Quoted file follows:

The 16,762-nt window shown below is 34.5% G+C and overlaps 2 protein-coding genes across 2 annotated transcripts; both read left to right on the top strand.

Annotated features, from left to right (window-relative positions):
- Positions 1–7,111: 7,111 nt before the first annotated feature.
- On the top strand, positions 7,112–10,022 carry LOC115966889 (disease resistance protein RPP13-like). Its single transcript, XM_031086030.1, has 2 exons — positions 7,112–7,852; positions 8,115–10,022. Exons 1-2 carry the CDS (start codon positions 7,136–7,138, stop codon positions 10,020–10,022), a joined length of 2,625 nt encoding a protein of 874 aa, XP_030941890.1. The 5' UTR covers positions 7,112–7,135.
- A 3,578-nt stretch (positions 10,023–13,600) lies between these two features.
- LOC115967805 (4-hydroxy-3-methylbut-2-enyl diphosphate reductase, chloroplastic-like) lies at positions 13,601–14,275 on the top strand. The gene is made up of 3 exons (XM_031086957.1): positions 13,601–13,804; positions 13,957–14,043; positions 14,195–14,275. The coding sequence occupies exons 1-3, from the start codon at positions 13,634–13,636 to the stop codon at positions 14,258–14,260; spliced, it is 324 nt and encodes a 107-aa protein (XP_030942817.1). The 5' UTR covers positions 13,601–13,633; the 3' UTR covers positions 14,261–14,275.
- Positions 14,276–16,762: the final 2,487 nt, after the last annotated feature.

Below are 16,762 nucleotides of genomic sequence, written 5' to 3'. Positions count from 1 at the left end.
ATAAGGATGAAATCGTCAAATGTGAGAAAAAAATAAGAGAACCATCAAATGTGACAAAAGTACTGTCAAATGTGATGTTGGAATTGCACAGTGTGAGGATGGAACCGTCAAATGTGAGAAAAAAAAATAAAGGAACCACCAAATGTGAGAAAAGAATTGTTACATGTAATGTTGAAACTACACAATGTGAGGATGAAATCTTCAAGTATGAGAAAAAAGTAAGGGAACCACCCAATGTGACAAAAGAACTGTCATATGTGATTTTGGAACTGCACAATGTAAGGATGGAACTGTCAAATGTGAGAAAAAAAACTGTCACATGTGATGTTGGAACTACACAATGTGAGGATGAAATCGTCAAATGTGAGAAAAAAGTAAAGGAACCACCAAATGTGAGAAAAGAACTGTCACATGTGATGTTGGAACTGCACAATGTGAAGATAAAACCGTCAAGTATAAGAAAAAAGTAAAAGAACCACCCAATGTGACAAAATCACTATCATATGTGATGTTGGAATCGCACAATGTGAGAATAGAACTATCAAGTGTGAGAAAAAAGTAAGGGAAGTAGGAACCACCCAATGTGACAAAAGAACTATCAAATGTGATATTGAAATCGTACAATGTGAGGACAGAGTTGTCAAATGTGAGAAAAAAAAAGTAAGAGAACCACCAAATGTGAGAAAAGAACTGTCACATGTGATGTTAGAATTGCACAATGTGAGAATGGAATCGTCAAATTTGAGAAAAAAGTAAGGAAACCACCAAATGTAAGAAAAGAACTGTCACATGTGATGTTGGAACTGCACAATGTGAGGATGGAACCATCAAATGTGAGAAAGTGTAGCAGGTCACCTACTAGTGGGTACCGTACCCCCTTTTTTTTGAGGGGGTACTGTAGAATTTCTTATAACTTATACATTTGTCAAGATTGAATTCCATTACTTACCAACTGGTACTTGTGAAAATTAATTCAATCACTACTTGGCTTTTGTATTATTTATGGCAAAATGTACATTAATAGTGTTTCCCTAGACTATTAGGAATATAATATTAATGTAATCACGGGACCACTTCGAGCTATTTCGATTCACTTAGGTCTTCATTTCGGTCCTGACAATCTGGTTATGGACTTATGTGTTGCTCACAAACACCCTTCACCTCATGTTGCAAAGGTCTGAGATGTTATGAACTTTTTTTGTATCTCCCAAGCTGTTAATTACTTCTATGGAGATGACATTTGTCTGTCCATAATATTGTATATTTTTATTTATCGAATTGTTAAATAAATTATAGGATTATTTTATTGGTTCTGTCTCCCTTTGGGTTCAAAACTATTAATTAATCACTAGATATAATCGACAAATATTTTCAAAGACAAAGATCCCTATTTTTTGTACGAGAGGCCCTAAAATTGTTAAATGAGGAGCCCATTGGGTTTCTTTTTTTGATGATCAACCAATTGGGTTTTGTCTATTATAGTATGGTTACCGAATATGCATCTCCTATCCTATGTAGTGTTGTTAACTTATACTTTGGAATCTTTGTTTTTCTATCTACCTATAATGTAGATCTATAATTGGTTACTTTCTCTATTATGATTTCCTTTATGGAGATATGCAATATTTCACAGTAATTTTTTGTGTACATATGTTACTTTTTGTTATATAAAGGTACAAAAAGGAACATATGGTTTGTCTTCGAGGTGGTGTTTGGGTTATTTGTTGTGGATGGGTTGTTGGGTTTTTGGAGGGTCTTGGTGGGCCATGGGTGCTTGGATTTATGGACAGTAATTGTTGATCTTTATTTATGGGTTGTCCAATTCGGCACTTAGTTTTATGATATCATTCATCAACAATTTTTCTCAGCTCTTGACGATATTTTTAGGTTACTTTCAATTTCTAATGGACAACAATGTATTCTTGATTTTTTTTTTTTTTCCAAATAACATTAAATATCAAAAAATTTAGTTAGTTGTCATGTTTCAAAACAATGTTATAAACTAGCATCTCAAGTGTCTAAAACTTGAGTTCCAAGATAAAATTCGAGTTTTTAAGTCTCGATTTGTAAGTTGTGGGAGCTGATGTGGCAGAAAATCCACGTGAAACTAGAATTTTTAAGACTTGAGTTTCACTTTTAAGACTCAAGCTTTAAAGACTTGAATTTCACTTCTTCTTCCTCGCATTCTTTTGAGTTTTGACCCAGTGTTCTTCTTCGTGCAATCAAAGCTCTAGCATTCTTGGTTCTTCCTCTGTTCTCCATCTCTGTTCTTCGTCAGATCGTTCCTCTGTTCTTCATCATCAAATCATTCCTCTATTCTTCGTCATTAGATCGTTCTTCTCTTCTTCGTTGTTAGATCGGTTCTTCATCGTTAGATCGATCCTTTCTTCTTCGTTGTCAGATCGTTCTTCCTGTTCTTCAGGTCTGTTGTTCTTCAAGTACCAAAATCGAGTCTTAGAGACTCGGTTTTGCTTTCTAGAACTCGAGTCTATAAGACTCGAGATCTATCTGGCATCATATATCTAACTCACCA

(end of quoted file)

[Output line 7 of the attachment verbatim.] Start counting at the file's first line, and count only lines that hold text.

- Positions 14,276–16,762: the final 2,487 nt, after the last annotated feature.